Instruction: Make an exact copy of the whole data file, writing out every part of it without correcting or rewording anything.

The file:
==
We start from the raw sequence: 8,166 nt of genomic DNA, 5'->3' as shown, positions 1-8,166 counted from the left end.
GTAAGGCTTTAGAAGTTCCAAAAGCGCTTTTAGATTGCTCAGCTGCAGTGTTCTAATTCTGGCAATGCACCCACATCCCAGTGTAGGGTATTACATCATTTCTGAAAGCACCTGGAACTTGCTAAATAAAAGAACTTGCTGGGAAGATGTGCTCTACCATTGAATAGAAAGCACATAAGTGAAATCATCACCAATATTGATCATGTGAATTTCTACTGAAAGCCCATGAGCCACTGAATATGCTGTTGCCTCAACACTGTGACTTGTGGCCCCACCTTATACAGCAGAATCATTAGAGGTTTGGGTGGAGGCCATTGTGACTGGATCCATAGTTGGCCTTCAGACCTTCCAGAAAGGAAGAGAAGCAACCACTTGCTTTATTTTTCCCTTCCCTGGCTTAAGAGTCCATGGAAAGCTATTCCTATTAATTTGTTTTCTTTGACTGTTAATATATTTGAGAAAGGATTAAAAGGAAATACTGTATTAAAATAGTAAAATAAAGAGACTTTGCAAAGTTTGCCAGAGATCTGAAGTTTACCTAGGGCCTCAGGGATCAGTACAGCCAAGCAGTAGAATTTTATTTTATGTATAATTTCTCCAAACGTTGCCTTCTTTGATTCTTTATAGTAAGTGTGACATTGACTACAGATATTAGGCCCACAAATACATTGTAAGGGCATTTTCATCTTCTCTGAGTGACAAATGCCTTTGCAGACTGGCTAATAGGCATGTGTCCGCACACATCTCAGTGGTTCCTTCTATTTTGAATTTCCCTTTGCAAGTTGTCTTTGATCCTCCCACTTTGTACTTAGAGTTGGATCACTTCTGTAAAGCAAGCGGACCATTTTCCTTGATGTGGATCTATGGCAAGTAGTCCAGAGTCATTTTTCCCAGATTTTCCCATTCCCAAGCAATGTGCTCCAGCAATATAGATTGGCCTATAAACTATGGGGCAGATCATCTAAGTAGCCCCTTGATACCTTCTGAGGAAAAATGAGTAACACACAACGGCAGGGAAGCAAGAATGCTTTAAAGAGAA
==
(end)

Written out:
We start from the raw sequence: 8,166 nt of genomic DNA, 5'->3' as shown, positions 1-8,166 counted from the left end.
GTAAGGCTTTAGAAGTTCCAAAAGCGCTTTTAGATTGCTCAGCTGCAGTGTTCTAATTCTGGCAATGCACCCACATCCCAGTGTAGGGTATTACATCATTTCTGAAAGCACCTGGAACTTGCTAAATAAAAGAACTTGCTGGGAAGATGTGCTCTACCATTGAATAGAAAGCACATAAGTGAAATCATCACCAATATTGATCATGTGAATTTCTACTGAAAGCCCATGAGCCACTGAATATGCTGTTGCCTCAACACTGTGACTTGTGGCCCCACCTTATACAGCAGAATCATTAGAGGTTTGGGTGGAGGCCATTGTGACTGGATCCATAGTTGGCCTTCAGACCTTCCAGAAAGGAAGAGAAGCAACCACTTGCTTTATTTTTCCCTTCCCTGGCTTAAGAGTCCATGGAAAGCTATTCCTATTAATTTGTTTTCTTTGACTGTTAATATATTTGAGAAAGGATTAAAAGGAAATACTGTATTAAAATAGTAAAATAAAGAGACTTTGCAAAGTTTGCCAGAGATCTGAAGTTTACCTAGGGCCTCAGGGATCAGTACAGCCAAGCAGTAGAATTTTATTTTATGTATAATTTCTCCAAACGTTGCCTTCTTTGATTCTTTATAGTAAGTGTGACATTGACTACAGATATTAGGCCCACAAATACATTGTAAGGGCATTTTCATCTTCTCTGAGTGACAAATGCCTTTGCAGACTGGCTAATAGGCATGTGTCCGCACACATCTCAGTGGTTCCTTCTATTTTGAATTTCCCTTTGCAAGTTGTCTTTGATCCTCCCACTTTGTACTTAGAGTTGGATCACTTCTGTAAAGCAAGCGGACCATTTTCCTTGATGTGGATCTATGGCAAGTAGTCCAGAGTCATTTTTCCCAGATTTTCCCATTCCCAAGCAATGTGCTCCAGCAATATAGATTGGCCTATAAACTATGGGGCAGATCATCTAAGTAGCCCCTTGATACCTTCTGAGGAAAAATGAGTAACACACAACGGCAGGGAAGCAAGAATGCTTTAAAGAGAA